Talk of lifting Cuba embargo brings memories of brutality
“Those who don’t learn from history are doomed to repeat it.” (George Santayana)
A good friend includes the quote from George Santayana at the end of all his e-mails.
It is worthwhile remembering it as those seeking rapprochement with Cuba push ahead with their campaign to have President Barack Obama ease restrictions on travel and commerce with Cuba, inasmuch as they don’t have the support in Congress to lift the embargo.
The latest to join the fray is former first lady, former Secretary of State and likely presidential candidate Hillary Clinton, who in her recently released book argues that the Cuban embargo is “holding back our broader agenda across Latin America.”
One could ask Ms. Clinton: “What Latin American agenda.” That would be unfair, for the United States hasn’t had one in decades.
What is most troubling about what Ms. Clinton and other academics, politicians, and some Cuban millionaires do not talk about is what has happened each time the subject of lifting the embargo comes up.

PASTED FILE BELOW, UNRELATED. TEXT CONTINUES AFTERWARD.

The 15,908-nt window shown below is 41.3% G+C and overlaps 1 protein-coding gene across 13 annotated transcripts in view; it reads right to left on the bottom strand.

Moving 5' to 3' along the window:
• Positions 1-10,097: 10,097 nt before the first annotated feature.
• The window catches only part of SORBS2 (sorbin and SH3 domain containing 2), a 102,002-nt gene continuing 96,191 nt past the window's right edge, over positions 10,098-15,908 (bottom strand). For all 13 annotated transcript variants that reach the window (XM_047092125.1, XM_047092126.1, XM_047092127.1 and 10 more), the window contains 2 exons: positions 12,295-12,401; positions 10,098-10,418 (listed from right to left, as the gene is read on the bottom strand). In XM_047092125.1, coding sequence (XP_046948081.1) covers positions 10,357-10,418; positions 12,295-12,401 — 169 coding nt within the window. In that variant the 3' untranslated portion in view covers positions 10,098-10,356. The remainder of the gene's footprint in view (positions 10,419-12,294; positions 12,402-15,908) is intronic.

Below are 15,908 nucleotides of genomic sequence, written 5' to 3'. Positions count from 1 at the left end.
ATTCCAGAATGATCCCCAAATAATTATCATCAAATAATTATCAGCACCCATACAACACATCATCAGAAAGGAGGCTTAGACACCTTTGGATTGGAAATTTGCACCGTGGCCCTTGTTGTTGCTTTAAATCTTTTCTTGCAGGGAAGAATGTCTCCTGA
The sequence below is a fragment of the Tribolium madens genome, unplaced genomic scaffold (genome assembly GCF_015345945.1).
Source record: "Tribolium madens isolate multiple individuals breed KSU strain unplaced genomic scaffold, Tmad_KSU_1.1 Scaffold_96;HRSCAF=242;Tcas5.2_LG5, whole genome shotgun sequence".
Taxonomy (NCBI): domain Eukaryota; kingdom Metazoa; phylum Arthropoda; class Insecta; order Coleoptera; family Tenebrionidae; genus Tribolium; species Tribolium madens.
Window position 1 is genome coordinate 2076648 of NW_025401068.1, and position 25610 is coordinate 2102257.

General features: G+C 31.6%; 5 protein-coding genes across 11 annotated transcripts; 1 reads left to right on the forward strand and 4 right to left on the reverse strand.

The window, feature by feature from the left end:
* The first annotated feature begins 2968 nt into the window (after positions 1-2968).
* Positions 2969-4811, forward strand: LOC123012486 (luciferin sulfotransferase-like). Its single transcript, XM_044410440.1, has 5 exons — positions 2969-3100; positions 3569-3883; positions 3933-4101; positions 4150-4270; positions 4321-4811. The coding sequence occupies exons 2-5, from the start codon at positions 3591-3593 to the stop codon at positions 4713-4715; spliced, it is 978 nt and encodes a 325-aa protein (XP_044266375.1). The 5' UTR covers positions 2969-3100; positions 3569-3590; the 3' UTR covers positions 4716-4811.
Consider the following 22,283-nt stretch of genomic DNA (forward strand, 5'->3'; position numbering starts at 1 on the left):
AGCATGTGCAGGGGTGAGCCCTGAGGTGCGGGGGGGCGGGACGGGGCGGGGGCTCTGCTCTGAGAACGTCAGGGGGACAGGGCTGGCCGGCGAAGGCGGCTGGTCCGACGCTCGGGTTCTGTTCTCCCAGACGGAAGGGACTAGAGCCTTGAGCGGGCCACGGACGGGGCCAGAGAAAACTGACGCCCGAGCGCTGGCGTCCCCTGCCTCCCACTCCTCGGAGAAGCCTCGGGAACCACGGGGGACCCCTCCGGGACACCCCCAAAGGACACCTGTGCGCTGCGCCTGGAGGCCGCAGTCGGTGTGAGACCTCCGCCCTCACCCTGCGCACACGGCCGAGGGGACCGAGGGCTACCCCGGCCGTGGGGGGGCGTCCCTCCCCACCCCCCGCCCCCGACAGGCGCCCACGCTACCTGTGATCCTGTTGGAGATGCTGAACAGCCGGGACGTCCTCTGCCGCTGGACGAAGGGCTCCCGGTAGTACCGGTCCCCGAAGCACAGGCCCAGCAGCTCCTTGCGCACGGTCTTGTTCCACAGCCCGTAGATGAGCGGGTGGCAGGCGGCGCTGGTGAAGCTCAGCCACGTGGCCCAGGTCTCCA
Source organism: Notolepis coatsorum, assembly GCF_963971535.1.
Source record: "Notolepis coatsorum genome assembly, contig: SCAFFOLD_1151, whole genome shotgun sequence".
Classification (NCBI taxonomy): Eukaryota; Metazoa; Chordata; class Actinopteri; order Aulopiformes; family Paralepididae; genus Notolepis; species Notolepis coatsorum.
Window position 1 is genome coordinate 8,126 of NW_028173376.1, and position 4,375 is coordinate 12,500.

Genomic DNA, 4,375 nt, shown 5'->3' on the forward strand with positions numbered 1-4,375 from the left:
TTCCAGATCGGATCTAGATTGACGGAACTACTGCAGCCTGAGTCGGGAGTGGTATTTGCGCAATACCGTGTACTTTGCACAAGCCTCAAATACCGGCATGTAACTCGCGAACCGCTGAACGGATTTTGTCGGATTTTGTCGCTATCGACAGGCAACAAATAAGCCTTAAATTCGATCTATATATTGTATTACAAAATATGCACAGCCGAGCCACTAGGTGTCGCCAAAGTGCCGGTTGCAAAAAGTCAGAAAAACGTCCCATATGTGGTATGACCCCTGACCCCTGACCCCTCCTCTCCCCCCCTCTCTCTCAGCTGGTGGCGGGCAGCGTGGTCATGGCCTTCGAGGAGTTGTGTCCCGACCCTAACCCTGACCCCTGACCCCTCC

In May of 2014, the Cuban Commission for Human Rights and National Reconciliation reported the detention of 1,120 dissidents in May alone. More than in any other month other than December of 2013 when 1,123 dissidents had been detained, beaten and harassed.
“A record 3,821 short-term arrests of Cuban dissidents were reported in the first four months of this year, continuing a surprisingly sharp increase in detentions under ruler Raúl Castro,” the island’s top human rights group reported.
Among those arrested were some of Cuba’s best-known pro-democracy activists. They include: Jorge Luis Garcia Perez, also known as “Antúnez,” his wife, Yris Perez Aguilera, Ladies in White spokesperson Berta Soler, and her husband, Angel Moya.
Antúnez, who spent 17 years in jail as a prisoner of conscience, has been frequently detained, beaten and harassed by the Cuban government. This time he was interrogated, thrown against walls, strangled twice until he passed out and injected with unknown substances. The only difference is that this time he and his wife Iris were not released after a brief detention.
This time the Cuban government is holding them for trial, accused of promoting a document signed by 830 democracy advocates in Cuba opposing recent efforts to ease U.S. sanctions towards Cuba.
They are not alone.
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